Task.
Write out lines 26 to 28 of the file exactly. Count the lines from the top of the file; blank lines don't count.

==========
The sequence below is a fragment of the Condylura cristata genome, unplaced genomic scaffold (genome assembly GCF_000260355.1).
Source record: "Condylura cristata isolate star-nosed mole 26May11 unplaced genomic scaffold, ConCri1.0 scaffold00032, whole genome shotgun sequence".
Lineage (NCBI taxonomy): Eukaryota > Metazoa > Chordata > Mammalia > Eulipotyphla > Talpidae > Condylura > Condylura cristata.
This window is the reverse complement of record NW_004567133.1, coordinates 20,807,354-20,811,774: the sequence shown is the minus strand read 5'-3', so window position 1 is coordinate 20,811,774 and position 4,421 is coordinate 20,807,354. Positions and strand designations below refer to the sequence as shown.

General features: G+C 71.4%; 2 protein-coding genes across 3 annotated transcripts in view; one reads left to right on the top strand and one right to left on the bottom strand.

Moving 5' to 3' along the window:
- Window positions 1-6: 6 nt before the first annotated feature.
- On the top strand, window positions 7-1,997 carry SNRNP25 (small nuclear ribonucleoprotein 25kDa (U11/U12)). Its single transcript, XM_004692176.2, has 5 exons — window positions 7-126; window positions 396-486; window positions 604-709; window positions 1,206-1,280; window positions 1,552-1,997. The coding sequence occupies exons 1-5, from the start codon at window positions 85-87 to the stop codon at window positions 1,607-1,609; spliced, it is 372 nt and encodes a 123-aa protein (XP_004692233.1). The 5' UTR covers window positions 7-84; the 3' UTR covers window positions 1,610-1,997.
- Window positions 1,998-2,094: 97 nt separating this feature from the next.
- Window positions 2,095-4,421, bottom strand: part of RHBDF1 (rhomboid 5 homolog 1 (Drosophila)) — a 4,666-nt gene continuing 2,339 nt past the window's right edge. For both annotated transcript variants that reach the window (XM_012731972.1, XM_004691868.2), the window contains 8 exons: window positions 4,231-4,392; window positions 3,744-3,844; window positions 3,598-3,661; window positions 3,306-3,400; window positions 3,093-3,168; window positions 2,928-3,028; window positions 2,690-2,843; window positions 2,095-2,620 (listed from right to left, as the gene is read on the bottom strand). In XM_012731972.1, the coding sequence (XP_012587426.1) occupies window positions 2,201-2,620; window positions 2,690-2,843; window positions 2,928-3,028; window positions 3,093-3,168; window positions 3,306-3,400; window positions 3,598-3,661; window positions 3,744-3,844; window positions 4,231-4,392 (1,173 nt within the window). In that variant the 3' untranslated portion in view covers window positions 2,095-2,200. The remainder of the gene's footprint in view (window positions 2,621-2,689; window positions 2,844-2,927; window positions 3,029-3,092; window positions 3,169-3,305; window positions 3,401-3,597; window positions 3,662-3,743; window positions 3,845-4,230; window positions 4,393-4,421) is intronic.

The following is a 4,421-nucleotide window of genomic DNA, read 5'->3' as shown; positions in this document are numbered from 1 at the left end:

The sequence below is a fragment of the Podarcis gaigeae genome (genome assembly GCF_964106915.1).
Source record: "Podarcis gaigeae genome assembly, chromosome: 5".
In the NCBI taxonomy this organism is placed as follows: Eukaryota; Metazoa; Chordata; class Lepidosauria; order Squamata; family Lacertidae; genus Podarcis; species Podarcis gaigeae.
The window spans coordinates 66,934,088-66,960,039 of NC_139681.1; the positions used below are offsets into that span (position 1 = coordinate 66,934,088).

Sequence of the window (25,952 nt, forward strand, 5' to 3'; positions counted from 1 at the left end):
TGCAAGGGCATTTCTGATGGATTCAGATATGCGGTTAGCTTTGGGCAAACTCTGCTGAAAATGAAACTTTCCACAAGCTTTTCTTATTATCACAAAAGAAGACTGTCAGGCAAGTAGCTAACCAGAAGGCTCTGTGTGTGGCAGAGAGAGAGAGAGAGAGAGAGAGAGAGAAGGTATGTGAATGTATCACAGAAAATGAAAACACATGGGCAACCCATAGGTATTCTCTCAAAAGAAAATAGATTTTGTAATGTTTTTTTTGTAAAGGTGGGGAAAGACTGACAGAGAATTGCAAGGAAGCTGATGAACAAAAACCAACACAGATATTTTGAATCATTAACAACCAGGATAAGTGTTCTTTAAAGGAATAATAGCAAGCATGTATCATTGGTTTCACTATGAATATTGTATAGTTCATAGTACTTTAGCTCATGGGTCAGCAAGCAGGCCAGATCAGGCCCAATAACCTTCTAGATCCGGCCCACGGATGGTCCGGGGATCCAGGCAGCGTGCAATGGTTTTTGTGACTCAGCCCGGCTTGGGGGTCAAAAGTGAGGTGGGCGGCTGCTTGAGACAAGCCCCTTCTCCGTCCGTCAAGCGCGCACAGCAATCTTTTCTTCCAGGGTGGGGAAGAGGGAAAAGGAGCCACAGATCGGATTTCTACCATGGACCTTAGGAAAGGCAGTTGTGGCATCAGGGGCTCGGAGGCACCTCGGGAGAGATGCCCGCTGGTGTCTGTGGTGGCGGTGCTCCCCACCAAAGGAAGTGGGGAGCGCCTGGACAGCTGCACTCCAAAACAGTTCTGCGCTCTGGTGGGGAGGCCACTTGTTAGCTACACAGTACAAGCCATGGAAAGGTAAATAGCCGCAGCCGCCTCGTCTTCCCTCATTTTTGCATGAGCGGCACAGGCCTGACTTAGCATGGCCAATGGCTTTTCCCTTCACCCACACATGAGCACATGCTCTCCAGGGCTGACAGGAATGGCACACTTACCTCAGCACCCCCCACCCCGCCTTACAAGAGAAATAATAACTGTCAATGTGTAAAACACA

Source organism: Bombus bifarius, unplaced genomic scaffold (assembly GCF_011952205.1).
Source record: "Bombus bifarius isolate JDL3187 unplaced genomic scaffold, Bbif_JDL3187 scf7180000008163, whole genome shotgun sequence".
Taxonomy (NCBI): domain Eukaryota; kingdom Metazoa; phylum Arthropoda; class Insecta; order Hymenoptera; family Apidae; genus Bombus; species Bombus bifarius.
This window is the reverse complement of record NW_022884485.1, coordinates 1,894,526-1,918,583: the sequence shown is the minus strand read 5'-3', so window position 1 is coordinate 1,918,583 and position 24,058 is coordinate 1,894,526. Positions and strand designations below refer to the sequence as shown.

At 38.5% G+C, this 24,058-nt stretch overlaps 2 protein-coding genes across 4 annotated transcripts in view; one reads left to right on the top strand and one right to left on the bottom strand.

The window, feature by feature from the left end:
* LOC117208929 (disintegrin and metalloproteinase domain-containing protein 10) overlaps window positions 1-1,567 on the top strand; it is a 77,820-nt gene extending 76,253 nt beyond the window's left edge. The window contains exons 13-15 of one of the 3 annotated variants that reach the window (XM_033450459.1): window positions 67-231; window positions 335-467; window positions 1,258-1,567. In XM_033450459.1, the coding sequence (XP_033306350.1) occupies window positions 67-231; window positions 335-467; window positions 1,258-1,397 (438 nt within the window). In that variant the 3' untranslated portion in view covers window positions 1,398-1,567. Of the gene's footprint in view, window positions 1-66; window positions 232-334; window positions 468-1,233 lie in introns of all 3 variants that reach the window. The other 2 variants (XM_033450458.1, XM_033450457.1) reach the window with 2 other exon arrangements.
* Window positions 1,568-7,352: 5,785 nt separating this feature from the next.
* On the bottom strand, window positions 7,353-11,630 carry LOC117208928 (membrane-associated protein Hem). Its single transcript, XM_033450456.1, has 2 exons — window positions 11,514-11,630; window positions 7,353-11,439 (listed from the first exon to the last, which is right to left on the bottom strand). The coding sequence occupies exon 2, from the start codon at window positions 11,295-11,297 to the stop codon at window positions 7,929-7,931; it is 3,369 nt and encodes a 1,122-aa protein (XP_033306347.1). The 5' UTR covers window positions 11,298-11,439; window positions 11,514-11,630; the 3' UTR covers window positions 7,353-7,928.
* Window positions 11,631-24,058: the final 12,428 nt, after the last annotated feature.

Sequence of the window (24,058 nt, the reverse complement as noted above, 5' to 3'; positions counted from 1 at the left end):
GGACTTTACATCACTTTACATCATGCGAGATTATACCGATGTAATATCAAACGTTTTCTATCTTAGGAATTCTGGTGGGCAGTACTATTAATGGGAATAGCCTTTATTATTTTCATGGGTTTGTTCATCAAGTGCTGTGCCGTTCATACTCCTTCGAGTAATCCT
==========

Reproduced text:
* On the bottom strand, window positions 7,353-11,630 carry LOC117208928 (membrane-associated protein Hem). Its single transcript, XM_033450456.1, has 2 exons — window positions 11,514-11,630; window positions 7,353-11,439 (listed from the first exon to the last, which is right to left on the bottom strand). The coding sequence occupies exon 2, from the start codon at window positions 11,295-11,297 to the stop codon at window positions 7,929-7,931; it is 3,369 nt and encodes a 1,122-aa protein (XP_033306347.1). The 5' UTR covers window positions 11,298-11,439; window positions 11,514-11,630; the 3' UTR covers window positions 7,353-7,928.
* Window positions 11,631-24,058: the final 12,428 nt, after the last annotated feature.

Sequence of the window (24,058 nt, the reverse complement as noted above, 5' to 3'; positions counted from 1 at the left end):